In a 1977 Sports Illustrated article, he was described as either "qualifying for the Enforcers Hall of Fame or a padded cell." He was the guy that Bill Simmons was quoted as saying in The Book of Basketball that was "able to last 10 years in the league because he decked Kareem." Well he actually lasted 12 seasons, including a very short stint with the C's in 1979. Long before Santa Clara produced Steve Nash and Marlon Garnett, there was Dennis Awtrey.
Dennis was drafted in the 3rd round of the 1970 draft by the 76ers. He'd play for the Sixers and Bulls before being drafted by the New Orleans Jazz in the expansion draft in 1974. However before playing for the Jazz he was moved to Phoenix. He'd have his longest consecutive tenure for one team in playing for the Suns from 1975-1978. He even took part in the Suns trip to the Finals in 1976 including the famous Triple OT game. In October of 1978 he'd arrive in Boston, traded for a second round pick. By January of 1979, Boston moved him, to Seattle for a first round pick. [Ah the beauty of the NBA gm's back then: traded for a second round pick and three months later, after averaging 2 points and 2 rebounds in 10 minutes a night for 23 games with the C's, and Red is able to parlay him into a first round pick for the next year's draft.] Fortunately for Dennis, he'd stick with Seattle the rest of that year and win an NBA title with the Sonics in 1979.
He'd be waived by Seattle after the season, only to end up back on them in 2 years, after a second stint with the Bulls. He'd finish off his career with the Blazers in 1982.
Awtrey's career stats aren't mind-blowing: 5 points and 4.5 rebounds in 19 minutes a night. I was going to take Simmons' opinion on him in that a big reason he lasted as long as he did was because of the Kareem altercation. But then I decided to watch Game 5 of the 1976 Championship between the Celtics and Suns. Watching Awtrey, really reminded me of Anderson Varejeao. He's a legit big man and while only seeing him play one game doesn't make me an expert on him, the comparison to Varejeao seemed obvious. A tall, annoying guy with annoying hair. Awtrey was fundamentally sound but I'd give Vareajeao the edge overall.
Remember before the drama in Detroit back in November of 2004 with the Pistons and Pacers and Stephen Jackson and Ron Artest going insane, the NBA actually tolerated fights. It wasn't condoned and rightful suspensions were given, and certainly not encouraged like hockey, but when it happened, it happened. The NBA was a major contact sport being played at the highest of levels and guys like Awtrey found their niche. An enforcer's job has always been to keep things in order on the court, in whatever way works best for his team. If an opponent is taking liberties with a teammate, the enforcer sends him a message. Sometimes a glance is all it takes, sometimes a word or two, sometimes an elbow or an extra-hard pick. But if the opponent sends back a message of his own—"Are you talkin' to me?"—stronger measures would be called for. The Celtics had a top-notch one of these in Kendrick Perkins recently and it was clear just how much he was and still is missed. As Hall of Famer Jack Ramsey once said "You need a rugged, we're-not-going-to-take-any-nonsense personality on a team. It's important for your team to let it be known that you will not be pushed around, will not be intimidated." Dr. Jack knew first-hand when he had Maurice Lucas on his team.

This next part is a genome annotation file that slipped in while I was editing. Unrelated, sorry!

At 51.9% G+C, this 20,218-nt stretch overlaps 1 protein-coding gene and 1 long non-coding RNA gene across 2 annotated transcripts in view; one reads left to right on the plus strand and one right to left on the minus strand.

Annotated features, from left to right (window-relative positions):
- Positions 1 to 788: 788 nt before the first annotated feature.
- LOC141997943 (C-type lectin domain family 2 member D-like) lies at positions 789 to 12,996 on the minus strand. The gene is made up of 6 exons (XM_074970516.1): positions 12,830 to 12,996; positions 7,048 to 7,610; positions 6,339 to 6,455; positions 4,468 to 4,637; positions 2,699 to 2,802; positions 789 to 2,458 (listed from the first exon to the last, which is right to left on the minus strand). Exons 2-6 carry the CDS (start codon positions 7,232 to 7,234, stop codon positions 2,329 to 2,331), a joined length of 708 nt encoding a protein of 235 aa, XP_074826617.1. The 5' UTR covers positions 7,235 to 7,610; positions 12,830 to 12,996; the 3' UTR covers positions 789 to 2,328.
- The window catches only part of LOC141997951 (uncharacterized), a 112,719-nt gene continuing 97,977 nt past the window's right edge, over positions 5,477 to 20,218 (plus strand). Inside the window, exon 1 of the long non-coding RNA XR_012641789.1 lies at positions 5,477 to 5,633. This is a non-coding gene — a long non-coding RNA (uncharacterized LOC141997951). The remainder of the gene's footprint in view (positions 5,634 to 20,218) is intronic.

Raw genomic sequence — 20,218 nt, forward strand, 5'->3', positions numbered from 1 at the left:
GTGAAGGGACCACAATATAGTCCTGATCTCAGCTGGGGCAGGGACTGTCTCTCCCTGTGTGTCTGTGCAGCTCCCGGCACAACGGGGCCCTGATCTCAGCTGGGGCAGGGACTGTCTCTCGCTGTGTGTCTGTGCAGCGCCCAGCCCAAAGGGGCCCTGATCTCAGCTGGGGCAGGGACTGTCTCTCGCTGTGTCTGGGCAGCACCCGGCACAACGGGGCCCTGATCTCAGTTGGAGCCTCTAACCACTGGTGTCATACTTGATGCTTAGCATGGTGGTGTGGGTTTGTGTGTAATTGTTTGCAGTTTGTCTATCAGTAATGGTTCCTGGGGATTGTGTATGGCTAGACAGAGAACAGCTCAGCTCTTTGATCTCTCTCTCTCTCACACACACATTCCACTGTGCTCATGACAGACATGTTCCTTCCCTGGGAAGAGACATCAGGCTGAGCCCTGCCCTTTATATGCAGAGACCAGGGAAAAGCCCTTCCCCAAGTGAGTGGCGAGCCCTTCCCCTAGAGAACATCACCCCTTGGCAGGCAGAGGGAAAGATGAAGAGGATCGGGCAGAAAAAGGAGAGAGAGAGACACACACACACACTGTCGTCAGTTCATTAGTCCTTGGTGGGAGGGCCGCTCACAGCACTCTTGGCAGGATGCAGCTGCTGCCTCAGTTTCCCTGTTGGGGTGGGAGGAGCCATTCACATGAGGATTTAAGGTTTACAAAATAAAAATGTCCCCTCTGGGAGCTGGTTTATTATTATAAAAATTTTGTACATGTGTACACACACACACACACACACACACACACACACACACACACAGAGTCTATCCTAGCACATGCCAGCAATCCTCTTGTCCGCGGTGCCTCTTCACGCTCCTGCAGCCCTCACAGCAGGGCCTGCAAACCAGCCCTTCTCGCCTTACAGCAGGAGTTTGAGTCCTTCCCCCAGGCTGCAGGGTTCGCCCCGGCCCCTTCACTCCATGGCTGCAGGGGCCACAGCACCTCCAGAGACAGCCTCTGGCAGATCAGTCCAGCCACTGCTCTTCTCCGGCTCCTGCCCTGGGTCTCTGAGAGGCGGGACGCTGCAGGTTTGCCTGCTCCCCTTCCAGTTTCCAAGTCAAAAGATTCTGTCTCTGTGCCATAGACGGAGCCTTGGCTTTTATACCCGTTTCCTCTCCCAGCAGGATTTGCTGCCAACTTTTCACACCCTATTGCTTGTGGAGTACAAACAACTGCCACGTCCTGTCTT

Dennis expounded on his own perception of being labeled a tough guy, despite SI saying he had "the demeanor of a puppy off the court":
"I'm physical, so I expect to get some abuse back," Awtrey says. "But no one ever challenged me until I got into the pros. Not in college, not in a bar. Nothing. I thought I was a peaceful person. I see good and bad in terms of black and white. When I started getting pushed around, I decided not to take it. I guess I got my reputation when I punched Kareem in the face four years ago on national TV. Lanier? I don't know. I don't think he's that tough. Two years ago I threw Burleson into the stands in Seattle. Pat Riley and Fred Brown—just a couple of little guys—were tussling around on the floor. I was just watching. Then Burleson attacked Riley. I threw Tommy into the seats, on top of a lady. She almost had a heart attack. Dawkins really scares me because I don't know what's going through his mind. Cowens loses all sight of himself—and everything else. A guy like him is not so unusual in the NFL, but in the NBA he is an oddity."
Dennis has a daughter Trista and son David. He held an array of jobs after basketball, including representing a golf equipment manufacturer and selling commercial real estate (an incredible amount of WTHHT players have gotten into selling real estate in their post-playing career).
"But I never found something I couldn't truly do without," he said, "so I decided to try high school coaching and teaching, 30 years after I left high school. I had to get a teaching certificate, and the job was hard work. I got to the point where I was saying to myself, 'I really don't have to do this -- do I still want to do it?' It was so demanding that I wasn't doing anything else I wanted to do."
So he retired, and in April of 2001, he married his second wife, Peggy. They reside in Phoenix, AZ.